Ten years ago, it was those residents who seemed to be most noticed downtown after the office workers went home for the night.
Although there are even more of them now, they are not seen in quite the same way today.
Through a collaboration between the City Mission and Metroplex Development Authority, homeless residents now work as ambassadors during downtown events. They hold umbrellas for Proctors patrons as they hurry to a show, open doors, give directions and even stop traffic to let crowds cross the street.
They have become so recognizable that some visitors were surprised recently to go downtown and find no one working the crosswalks.
There were no special events that day, so the ambassadors weren’t on duty.
A feeling of success
Many of Saccocio’s residents have also gotten jobs downtown, at local restaurants and new stores.
“They’re beginning to sense this success, that they can fuel it. If that restaurant is successful, it creates jobs. They’re beginning to sense there are pathways and ways for them to contribute in this economic development,” Saccocio said.
Although there are more homeless now, they are less visible because there are simply far more people downtown.
About 10,000 workers flood into the downtown during the day, nearly tripling the neighborhood’s population. At night, thousands of visitors fill the downtown bars and restaurants, as well as its four performance venues.
“Before, there were just not that many people,” said Proctors CEO Philip Morris. “If we were not doing something, there was nobody here.”
Now there are so many events, festivals, shows and other attractions that businesses have begun to stay open later and reopen on weekends.
But still there is little retail downtown — which every resident interviewed cited as the only problem left to solve.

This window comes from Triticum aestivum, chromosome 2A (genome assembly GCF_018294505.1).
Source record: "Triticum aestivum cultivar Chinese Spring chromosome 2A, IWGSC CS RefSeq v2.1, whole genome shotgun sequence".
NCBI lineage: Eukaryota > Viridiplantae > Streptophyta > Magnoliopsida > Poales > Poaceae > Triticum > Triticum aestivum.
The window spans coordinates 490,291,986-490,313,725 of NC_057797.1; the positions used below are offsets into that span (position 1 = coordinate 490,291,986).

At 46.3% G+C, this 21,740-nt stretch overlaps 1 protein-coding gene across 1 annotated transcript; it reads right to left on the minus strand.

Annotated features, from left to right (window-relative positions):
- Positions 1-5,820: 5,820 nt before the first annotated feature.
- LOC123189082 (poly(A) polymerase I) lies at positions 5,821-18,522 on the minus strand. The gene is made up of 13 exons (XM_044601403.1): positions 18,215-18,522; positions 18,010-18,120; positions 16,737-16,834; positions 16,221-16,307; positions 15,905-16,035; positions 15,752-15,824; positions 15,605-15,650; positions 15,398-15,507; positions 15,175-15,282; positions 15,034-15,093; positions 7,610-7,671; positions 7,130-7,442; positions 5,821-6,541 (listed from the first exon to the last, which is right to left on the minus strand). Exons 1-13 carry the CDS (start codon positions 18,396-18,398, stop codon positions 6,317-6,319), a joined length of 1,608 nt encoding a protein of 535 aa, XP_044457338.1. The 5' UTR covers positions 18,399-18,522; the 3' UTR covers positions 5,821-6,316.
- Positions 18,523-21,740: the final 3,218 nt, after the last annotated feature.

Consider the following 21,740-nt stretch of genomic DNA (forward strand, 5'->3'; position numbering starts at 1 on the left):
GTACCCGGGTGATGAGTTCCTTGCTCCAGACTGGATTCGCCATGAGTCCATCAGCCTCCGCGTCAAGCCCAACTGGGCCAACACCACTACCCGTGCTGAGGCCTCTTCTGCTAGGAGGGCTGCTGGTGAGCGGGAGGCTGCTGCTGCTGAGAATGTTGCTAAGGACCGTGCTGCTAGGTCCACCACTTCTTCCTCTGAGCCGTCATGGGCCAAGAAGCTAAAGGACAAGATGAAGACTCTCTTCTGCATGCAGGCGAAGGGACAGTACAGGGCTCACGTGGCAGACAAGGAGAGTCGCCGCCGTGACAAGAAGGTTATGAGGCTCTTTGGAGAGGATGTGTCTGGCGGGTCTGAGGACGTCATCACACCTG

Many said they want a grocery store.
They said that even though there are few residents downtown, a grocery would draw many from the surrounding neighborhoods that are also without stores. They recalled the crowds that used to come downtown to shop decades ago, and said that would happen again if a few stores would take a chance on Schenectady.
For now, the only retail stores opening downtown are niche specialties, some of which fail quickly.
A shop offering Irish goods has flourished, but a video game store closed down within months of opening. Two attempts to sell handmade pottery and beads have recently failed, while a store selling a wider variety of handmade crafts just celebrated its fifth anniversary.
Ready for retail
But more retail is coming, said Metroplex Development Authority Chairman Ray Gillen.
Gillen is largely credited with turning the rust-belt downtown into the bustling neighborhood it is today, with offices and luxury apartments filling the upper floors over stores, restaurants and other ground-level businesses.
Metroplex was created to persuade businesses to come downtown by offering grants and loans, financed by a slight increase in the county’s sales tax. The agency had few successes before Gillen took the helm, but he has been criticized for bringing in bars and restaurants rather than jumping directly to retail.
He has insisted that he had to build the downtown brick by brick — and now he says the area is ready to support larger retailers. Two large spaces, next to Bombers Burrito Bar and the new YMCA, are being shown to retailers now.
“Our strategy is the waves of development: coffee and clubs, arts and entertainment, office and tech, housing, retail,” he said. “We’re following that model.”
And it’s working, he argues.
“This is, in a small way, the same thing that has blossomed in Hudson [in Columbia County] where a clustering of shops has developed,” he said. “Gone are the days where four buildings in a row sat empty for 10 years.”